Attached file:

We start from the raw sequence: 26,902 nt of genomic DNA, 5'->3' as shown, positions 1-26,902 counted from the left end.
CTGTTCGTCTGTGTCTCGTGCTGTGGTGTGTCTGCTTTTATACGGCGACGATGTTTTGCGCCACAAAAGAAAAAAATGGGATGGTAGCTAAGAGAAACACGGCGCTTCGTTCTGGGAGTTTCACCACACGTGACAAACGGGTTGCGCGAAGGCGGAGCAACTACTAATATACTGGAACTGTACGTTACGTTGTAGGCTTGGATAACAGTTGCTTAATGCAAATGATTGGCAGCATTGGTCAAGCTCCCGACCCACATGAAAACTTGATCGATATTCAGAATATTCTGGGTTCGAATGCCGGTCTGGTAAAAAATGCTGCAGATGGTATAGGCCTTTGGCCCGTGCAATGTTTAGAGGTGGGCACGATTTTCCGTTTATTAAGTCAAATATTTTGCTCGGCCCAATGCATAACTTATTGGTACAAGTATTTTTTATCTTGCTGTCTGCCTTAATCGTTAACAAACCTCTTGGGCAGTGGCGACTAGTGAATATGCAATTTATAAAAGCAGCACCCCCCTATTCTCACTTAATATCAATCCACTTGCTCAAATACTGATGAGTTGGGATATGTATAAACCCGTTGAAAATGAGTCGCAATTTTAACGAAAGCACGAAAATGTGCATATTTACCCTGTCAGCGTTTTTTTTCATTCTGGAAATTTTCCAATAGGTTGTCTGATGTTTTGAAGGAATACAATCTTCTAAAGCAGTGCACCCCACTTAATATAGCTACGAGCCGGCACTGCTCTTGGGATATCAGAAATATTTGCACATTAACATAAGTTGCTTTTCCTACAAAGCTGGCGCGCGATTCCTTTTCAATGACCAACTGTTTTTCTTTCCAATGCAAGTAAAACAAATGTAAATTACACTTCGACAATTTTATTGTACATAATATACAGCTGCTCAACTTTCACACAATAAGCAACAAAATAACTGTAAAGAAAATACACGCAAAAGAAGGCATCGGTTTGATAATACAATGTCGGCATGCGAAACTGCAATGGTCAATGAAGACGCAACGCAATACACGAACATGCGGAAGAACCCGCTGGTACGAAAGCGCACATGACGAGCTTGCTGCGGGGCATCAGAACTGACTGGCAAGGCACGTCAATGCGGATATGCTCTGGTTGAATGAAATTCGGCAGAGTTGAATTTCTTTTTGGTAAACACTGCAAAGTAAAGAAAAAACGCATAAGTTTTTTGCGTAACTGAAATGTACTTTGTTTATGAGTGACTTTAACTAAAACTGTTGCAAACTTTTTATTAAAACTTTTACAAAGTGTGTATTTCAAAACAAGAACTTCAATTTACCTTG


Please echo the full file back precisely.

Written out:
We start from the raw sequence: 26,902 nt of genomic DNA, 5'->3' as shown, positions 1-26,902 counted from the left end.
CTGTTCGTCTGTGTCTCGTGCTGTGGTGTGTCTGCTTTTATACGGCGACGATGTTTTGCGCCACAAAAGAAAAAAATGGGATGGTAGCTAAGAGAAACACGGCGCTTCGTTCTGGGAGTTTCACCACACGTGACAAACGGGTTGCGCGAAGGCGGAGCAACTACTAATATACTGGAACTGTACGTTACGTTGTAGGCTTGGATAACAGTTGCTTAATGCAAATGATTGGCAGCATTGGTCAAGCTCCCGACCCACATGAAAACTTGATCGATATTCAGAATATTCTGGGTTCGAATGCCGGTCTGGTAAAAAATGCTGCAGATGGTATAGGCCTTTGGCCCGTGCAATGTTTAGAGGTGGGCACGATTTTCCGTTTATTAAGTCAAATATTTTGCTCGGCCCAATGCATAACTTATTGGTACAAGTATTTTTTATCTTGCTGTCTGCCTTAATCGTTAACAAACCTCTTGGGCAGTGGCGACTAGTGAATATGCAATTTATAAAAGCAGCACCCCCCTATTCTCACTTAATATCAATCCACTTGCTCAAATACTGATGAGTTGGGATATGTATAAACCCGTTGAAAATGAGTCGCAATTTTAACGAAAGCACGAAAATGTGCATATTTACCCTGTCAGCGTTTTTTTTCATTCTGGAAATTTTCCAATAGGTTGTCTGATGTTTTGAAGGAATACAATCTTCTAAAGCAGTGCACCCCACTTAATATAGCTACGAGCCGGCACTGCTCTTGGGATATCAGAAATATTTGCACATTAACATAAGTTGCTTTTCCTACAAAGCTGGCGCGCGATTCCTTTTCAATGACCAACTGTTTTTCTTTCCAATGCAAGTAAAACAAATGTAAATTACACTTCGACAATTTTATTGTACATAATATACAGCTGCTCAACTTTCACACAATAAGCAACAAAATAACTGTAAAGAAAATACACGCAAAAGAAGGCATCGGTTTGATAATACAATGTCGGCATGCGAAACTGCAATGGTCAATGAAGACGCAACGCAATACACGAACATGCGGAAGAACCCGCTGGTACGAAAGCGCACATGACGAGCTTGCTGCGGGGCATCAGAACTGACTGGCAAGGCACGTCAATGCGGATATGCTCTGGTTGAATGAAATTCGGCAGAGTTGAATTTCTTTTTGGTAAACACTGCAAAGTAAAGAAAAAACGCATAAGTTTTTTGCGTAACTGAAATGTACTTTGTTTATGAGTGACTTTAACTAAAACTGTTGCAAACTTTTTATTAAAACTTTTACAAAGTGTGTATTTCAAAACAAGAACTTCAATTTACCTTG